Built on a ford and a prayer
Outside St George's church in High Street we are at the very beginning
of Belfast, the spot where settlement began and which gave the city
There has been a church here for more than 1,000 years, initially
so that travellers could give thanks for, or pray to have, a safe crossing
of Beal Feirste, the sandy ford at the mouth of the Farset river. Belfast
is the anglicisation of Beal Feirste.
Among the early references to the ford is of a battle between Ulidians
and Picts in 667 and a Papal Taxation Roll of 1306 refers to 'the chapel
of the Ford'.
St George’s was the first Anglican parish church for Belfast and
the present church was opened on the site in 1816.
During the Commonwealth, Oliver Cromwell’s troops were stationed
here and Henry Joy McCracken was buried here before being later disinterred
and reburied in Clifton Street cemetery.
In the 17th century, Protestant settlers from Scotland, England, and
some from the Isle of Man, were moved in and a town began to grow.
Before long the banks of the Farset became the first quaysides of a
What was the Farset river is now High Street (a tunnel big enough to
take a bus now carries the Farset under High Street) but echoes of how
that ford developed into a major trading port are still there.
Across High Street, the first street on the left as you look across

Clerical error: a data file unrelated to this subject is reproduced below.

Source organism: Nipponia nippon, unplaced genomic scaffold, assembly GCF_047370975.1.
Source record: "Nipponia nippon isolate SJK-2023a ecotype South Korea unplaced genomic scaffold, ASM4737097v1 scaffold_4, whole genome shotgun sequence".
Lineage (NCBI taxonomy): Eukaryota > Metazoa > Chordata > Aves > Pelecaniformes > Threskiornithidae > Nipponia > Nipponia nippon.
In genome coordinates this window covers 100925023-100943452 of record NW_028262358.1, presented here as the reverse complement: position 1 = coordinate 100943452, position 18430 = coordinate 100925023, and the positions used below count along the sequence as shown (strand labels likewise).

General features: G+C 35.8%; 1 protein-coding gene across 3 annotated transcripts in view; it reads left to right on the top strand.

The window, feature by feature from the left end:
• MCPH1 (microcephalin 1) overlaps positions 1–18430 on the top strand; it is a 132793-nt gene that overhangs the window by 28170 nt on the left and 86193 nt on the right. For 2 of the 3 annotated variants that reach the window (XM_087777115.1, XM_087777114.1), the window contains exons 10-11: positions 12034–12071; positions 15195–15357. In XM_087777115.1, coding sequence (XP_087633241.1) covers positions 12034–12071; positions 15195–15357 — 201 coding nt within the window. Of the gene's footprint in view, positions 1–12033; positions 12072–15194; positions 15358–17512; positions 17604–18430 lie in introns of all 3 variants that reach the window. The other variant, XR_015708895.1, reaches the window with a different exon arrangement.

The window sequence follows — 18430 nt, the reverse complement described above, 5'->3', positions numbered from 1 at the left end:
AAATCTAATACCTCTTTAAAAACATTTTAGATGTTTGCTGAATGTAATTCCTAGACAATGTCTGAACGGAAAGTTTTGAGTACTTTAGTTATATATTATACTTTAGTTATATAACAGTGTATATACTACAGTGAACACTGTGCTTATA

from St George’s is Skipper Street, so named because that’s
where the ships’ captains lodged while their ships unloaded and
loaded on what is now High Street.
The names of some of the pubs in the area also reflect that sea-faring
heritage, the Crow’s Nest in Skipper Street, The Morning Star
in Pottinger’s Entry, and the Mermaid Inn, Wilson’s Court,
Directly opposite St George’s, is Transport House, built for the
Transport and General Workers’ Union and the youngest listed building
in Northern Ireland.
The huge mural depicts shipbuilding, engineering and aircraft manufacture,
the biggest industries in the city in the 1960s.
Here we can also see the Albert Clock, erected by the city corporation
as a memorial to Queen Victoria’s husband, Prince Albert.
The tower is 35 metres (113 feet) high and built of sandstone. The clock
was built on wooden piles on reclaimed land in 1865 and soon developed
a list 1.25 metres (4 feet) off the vertical. The clock was recently
stabilised but could not be returned to the vertical.
a poem about the Albert Clock
Donegall Quay and rivetting tales of record-breaking men and mighty